Friday, June 5, 2020

Paul Mosier

Paul Mosier began writing novels in 2011 but has written in some fashion his entire life. He is married and the father to two daughters, one of whom has passed to the next dimension. He lives near his place of birth in downtown Phoenix, Arizona. He loves listening to baseball on the radio, eating vegetarian food, drinking coffee, and talking nonstop. He has written three critically acclaimed books for middle grade readers: Train I Ride, Echo’s Sister, and Summer and July.

My Q&A with the author:
How much work does your title do to take readers into the story?

Summer and July hints at both the time the story takes place––the month of July in the season of Summer––and also the two characters, the narrator Juillet (the French word for July, though she isn't French) and Summer (born on the solstice). I think the title evokes the setting, and the fact that it is a Summer story, without describing the plot. Summer and July began as a placeholder title, and ended up seeming appropriate!

What's in a name?

I do like to create unusual character names, as I have for my children. I want my characters to be as distinctive as Holden Caulfield or Scout. This is less the case with Summer and Juillet, though taken together they feel distinctive and evocative of the sort of story they inhabit. The Big Kahuna certainly suggests the most esteemed dude on the beach, and Otis I think fits for a good natured, fun loving, ice cream scooping young surfer. Fern––Juillet's mall friend back home––felt like a good choice for someone who lived under fluorescent lights. I cringe when authors choose names from the most popular name lists of the year. Names are an essential, poetic part of writing prose.

How surprised would your teenage reader self be by your novel?

I might be surprised that I was alive to write it, the way I conducted myself in my youth. But given that there were not stories widely available featuring a crush between two adolescent girls in the early 1980's, that would be the most surprising element. And that nobody looks askance at same sex love in the story. Of course people do still look askance at same sex love, but the Big 5 world of Middle Grade novels generally has adopted the view that they will not dignify opposition to such love with space on the page.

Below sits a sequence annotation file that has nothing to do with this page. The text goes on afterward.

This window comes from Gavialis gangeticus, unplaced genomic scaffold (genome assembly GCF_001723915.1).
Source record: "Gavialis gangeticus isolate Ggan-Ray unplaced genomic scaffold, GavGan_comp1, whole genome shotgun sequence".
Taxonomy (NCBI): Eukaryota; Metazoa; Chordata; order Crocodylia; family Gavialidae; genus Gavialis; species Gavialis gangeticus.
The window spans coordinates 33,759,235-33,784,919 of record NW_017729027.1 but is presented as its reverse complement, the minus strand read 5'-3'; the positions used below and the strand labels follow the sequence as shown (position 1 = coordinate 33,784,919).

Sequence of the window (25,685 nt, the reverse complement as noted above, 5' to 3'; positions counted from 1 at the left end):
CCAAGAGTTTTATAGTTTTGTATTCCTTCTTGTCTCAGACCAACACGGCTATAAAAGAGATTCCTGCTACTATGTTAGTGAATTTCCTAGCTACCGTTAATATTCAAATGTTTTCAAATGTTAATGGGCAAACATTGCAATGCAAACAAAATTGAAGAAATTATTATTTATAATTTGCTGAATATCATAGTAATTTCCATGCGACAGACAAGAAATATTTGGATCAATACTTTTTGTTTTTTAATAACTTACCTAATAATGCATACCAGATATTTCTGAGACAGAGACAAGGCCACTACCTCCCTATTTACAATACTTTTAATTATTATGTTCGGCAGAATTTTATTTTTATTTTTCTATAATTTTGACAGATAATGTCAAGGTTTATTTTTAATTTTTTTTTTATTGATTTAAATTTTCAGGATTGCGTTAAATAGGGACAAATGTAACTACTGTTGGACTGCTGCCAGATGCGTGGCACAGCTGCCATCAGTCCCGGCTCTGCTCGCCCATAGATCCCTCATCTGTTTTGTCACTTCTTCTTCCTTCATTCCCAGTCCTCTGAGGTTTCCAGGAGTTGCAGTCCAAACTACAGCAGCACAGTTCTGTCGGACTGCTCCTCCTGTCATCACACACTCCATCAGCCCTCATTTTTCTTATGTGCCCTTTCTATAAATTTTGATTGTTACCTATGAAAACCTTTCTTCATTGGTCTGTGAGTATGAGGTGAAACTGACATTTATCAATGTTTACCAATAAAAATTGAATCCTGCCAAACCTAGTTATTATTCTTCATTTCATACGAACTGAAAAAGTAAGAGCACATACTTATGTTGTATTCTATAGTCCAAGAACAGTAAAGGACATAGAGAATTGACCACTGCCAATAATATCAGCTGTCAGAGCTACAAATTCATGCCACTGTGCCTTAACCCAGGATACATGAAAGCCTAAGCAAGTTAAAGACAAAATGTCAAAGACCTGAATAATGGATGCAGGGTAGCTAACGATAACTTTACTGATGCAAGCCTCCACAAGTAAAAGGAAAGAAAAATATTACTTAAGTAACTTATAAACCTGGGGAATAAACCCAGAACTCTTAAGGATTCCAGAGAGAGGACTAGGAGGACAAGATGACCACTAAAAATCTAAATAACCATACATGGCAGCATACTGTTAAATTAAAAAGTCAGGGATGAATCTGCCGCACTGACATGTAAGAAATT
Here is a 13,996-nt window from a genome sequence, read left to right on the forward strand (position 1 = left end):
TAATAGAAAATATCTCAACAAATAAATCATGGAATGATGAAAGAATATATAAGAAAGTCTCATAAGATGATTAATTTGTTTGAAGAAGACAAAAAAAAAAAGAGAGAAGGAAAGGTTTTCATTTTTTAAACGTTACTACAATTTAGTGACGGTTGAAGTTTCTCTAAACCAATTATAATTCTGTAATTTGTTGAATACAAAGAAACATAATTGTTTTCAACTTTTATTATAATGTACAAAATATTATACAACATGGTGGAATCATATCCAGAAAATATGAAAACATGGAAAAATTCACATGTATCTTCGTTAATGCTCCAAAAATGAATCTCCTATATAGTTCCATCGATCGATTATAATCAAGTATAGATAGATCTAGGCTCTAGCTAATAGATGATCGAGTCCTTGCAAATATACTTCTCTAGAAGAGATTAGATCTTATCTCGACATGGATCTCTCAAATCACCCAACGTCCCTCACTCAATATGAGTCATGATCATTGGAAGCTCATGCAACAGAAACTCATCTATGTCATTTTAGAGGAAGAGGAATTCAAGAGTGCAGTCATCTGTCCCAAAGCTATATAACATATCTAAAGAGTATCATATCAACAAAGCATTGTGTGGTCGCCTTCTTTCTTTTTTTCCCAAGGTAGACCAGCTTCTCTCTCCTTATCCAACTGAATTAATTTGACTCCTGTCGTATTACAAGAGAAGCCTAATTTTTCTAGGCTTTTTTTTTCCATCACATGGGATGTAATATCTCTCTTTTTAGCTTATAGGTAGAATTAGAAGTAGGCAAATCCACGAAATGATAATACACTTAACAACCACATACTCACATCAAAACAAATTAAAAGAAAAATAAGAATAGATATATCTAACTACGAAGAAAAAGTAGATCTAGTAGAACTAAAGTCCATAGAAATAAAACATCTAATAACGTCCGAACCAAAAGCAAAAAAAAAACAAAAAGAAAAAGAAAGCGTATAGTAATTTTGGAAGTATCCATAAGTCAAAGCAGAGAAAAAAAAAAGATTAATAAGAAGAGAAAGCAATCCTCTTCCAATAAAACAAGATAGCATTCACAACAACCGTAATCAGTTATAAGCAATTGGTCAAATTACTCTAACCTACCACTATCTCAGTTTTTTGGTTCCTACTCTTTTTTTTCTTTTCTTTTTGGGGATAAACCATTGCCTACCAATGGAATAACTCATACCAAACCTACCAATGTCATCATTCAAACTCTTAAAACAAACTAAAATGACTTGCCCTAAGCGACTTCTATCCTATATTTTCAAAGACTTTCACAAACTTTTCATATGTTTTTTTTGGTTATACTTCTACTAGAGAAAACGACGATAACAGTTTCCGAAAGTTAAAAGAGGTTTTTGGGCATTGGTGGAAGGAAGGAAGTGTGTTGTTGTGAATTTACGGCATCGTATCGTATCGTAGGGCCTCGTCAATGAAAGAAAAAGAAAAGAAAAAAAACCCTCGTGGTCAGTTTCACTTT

Do you find it harder to write beginnings or endings? Which do you change more?

I feel like I'm pretty good at both, but I am better at endings, and much less likely to change them. An ending usually comes to me by halfway through writing the novel, and then writing the path to that ending with good pacing becomes the challenge, and showing everything that needs to be told. I often will examine novels by looking at the last line. The first line needs to pull the reader in, but the last line is like the note that stays in your ear when the album is done. You cannot botch the last line or the reader will feel betrayed.

Do you see much of yourself in your characters? Do they have any connection to your personality, or are they a world apart?

Some characters are more like me than others. In Summer and July, I am more like Juillet than Summer. I was the kid with more fear, and I love and admire Summer for her sense of adventure. I tend to inflict small things on my characters, like my vegetarianism––just because I can't serve meat to the people I love––and my taste in music. Adults often do not realize how some young people have vast breadth in their musical tastes and exposure, more than we could have imagined as kids.

What non-literary inspirations have influenced your writing?

I think that stories are brought to me by the muse, and they take the shape of who I am, of my voice, and the air that I breathe as they are told. I am a leftist, a romantic, and when I write I tend to find the good in humanity. I don't write stories with guns. I think that every story is a love story, and it is just a question of what is it a love of. But I believe the muse brings the idea, the assignment, and my job is to try to tell it well.

Follow Paul Mosier on Twitter and visit his blog.

--Marshal Zeringue